Sunday, February 19, 2017

Summer in February

While Diane and Barbara are sunning and funning in Puerto Rico to escape the cold weather . . . we were  also sunning and funning back home today with a high temperature of 70 degrees. Time to get out and bird! Peanut and I picked Marty up at 6:15 AM and headed to the bayshore to meet Harvey and Steve to look for some winter birds.

We didn't manage to find many birds despite being out all day. But being out all day was terrific. I only photographed a few birds including this Fox Sparrow - one of many that we saw.

Marty wanted to see the Pink-footed Goose that has been hanging around Cape May near the zoo. After a few circles around the pond, we spotted it hanging around with a bunch of Canada Geese. This is a bird of the far north. Only a few come as far south as New Jersey and even then, not every year.

Here it is swimming with his Canadian friend. Notice the size difference.

My friend Steve posted on his blog that they had a Woodcock calling in their front yard this week. Woodcocks are very early breeders and start their mating rituals in early March. I guess they can't wait to get a jump on it this year. Reading that, I decided to go to the dog park tonight to see if any Woodcocks were there. After about 40 minutes of waiting at dusk, I found one bird in the road that flew off and gave the classic "peent" call. Yay! Check out Steve's post to read about their bird and see photos.

Sunday, February 5, 2017

There's Rare, And Then There's Mega Rare

I have spent the past two weeks lamenting. You see, there is a rare gull in upstate New York. A juvenile Ross' Gull was found on Tupper Lake hanging around the ice fisherman waiting to feast on fish guts. This is a gull that is usually found in extreme arctic. People travel to the arctic and still don't see the bird. And here is one only 7 hours north. 7 hours seems easy until you can't find anyone to drive up there with you. The gull hung around for about a week and then couldn't be found. Needless to say, I didn't go to see the gull and I'm still regretting it.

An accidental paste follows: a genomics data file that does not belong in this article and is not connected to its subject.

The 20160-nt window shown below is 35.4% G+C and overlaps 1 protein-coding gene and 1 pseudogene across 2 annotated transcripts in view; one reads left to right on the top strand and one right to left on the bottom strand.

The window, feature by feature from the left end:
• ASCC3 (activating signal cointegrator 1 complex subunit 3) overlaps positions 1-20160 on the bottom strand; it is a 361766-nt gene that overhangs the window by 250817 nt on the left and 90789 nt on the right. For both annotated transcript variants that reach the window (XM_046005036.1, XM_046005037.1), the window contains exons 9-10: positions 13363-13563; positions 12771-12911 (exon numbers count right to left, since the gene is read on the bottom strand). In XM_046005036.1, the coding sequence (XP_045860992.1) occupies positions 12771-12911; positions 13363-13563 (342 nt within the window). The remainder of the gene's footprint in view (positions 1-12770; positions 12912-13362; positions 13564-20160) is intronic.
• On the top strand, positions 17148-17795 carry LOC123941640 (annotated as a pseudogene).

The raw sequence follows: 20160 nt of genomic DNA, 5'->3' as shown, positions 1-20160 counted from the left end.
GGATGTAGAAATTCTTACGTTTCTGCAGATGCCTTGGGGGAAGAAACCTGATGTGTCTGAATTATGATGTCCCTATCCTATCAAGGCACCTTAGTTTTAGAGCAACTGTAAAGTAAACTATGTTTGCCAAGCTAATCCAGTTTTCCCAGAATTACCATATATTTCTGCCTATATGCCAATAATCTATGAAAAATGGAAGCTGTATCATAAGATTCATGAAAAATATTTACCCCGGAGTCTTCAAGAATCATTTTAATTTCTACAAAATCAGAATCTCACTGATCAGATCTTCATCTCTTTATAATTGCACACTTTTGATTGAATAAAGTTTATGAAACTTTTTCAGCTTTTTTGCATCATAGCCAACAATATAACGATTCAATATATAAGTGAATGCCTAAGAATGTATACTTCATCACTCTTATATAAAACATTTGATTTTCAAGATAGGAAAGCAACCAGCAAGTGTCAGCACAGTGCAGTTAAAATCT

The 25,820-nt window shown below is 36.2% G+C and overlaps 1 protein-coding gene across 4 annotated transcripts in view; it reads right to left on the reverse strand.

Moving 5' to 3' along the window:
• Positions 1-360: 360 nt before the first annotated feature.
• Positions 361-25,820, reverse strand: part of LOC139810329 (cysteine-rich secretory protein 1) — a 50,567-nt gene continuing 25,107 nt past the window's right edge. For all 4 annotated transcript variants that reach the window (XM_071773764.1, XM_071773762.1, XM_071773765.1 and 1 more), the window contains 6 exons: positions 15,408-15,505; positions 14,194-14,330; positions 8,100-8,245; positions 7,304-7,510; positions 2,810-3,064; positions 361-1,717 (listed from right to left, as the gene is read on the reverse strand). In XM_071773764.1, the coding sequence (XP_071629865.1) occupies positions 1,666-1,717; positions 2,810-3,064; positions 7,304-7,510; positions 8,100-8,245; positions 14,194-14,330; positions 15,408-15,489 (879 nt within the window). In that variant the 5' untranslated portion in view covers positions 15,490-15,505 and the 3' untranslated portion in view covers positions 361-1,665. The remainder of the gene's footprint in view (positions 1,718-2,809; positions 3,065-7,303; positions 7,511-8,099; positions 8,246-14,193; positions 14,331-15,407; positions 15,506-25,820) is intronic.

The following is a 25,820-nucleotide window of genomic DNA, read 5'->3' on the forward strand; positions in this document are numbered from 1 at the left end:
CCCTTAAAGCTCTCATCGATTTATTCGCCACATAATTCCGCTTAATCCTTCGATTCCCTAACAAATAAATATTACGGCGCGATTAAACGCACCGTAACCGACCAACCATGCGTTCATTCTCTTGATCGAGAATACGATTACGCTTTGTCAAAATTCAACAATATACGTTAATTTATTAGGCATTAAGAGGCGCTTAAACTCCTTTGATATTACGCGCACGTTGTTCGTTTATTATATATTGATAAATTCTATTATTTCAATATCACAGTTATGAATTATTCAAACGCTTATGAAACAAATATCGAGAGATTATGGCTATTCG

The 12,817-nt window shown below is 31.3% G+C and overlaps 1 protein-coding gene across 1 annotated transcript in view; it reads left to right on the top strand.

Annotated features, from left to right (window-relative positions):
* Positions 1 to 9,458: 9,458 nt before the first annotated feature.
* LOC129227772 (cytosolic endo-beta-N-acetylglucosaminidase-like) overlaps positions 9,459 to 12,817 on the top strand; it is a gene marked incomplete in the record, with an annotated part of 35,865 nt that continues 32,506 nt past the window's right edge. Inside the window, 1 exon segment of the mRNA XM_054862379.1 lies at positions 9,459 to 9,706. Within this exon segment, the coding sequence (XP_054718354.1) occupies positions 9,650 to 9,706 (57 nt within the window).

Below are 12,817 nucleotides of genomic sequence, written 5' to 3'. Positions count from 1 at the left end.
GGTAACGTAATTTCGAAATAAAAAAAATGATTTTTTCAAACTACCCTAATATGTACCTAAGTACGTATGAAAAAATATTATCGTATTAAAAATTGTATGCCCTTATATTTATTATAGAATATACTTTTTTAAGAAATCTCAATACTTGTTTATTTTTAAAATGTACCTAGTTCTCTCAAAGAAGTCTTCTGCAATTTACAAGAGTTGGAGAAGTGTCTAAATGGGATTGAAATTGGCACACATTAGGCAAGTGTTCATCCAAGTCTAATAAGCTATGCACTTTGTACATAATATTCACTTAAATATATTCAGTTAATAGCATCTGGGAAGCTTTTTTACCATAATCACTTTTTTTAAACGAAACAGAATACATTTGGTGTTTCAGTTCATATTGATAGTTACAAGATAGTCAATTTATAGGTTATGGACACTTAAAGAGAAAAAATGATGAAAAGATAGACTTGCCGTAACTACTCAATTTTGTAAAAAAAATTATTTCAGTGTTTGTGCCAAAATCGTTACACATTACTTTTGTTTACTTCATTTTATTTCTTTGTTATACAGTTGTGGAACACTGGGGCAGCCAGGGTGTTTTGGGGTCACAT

Flash forward a few days. The Internet lit up on Friday with news of a Mega Rare bird being seen at bird feeders near Reading PA. Black-backed Orioles are only found in the mountains of Mexico which is nowhere close to Pennsylvania. This bird doesn't migrate. How did it get here? Who cares. I wasn't about to miss out on this one only an hour and a half away. Lori went with me. We arrived to masses of birders lining the sidewalk in this residential neighborhood. It was like a carnival atmosphere. The bird was easily seen but not close to the road. You can see it here hanging out with 2 Cardinals.

This bird is so famous that the neighbors have a guest book for people to sign. We met people from New Jersey, Maryland and West Virginia. People are coming from all over to see the first recorded Black-backed Oriole in the United States. By the end of the day, 197 people saw AND recorded their visit in eBird.

The jury is still out as to whether the bird will be "countable" in official records. In order to be legitimate, the records committee must be sure about the species - no doubt about that, and the provenance of the bird - big doubt about that. How did the bird get to Pennsylvania from Mexico? If the committee suspects that the bird got here by human hands - smuggled, accidentally transported by boat, plane or truck, or escaped from a cage - then the bird will not count as a wild bird and therefore will not be accepted on anyone's life list.

So why then would 200+ birders go to see the bird? 2 reasons. First, it's a pretty, orange bird in the middle of a gray winter. Second and more important, we all have the bird "in the bank" just in case the record committee accepts the bird as a wild vagrant. Check! Only time will tell.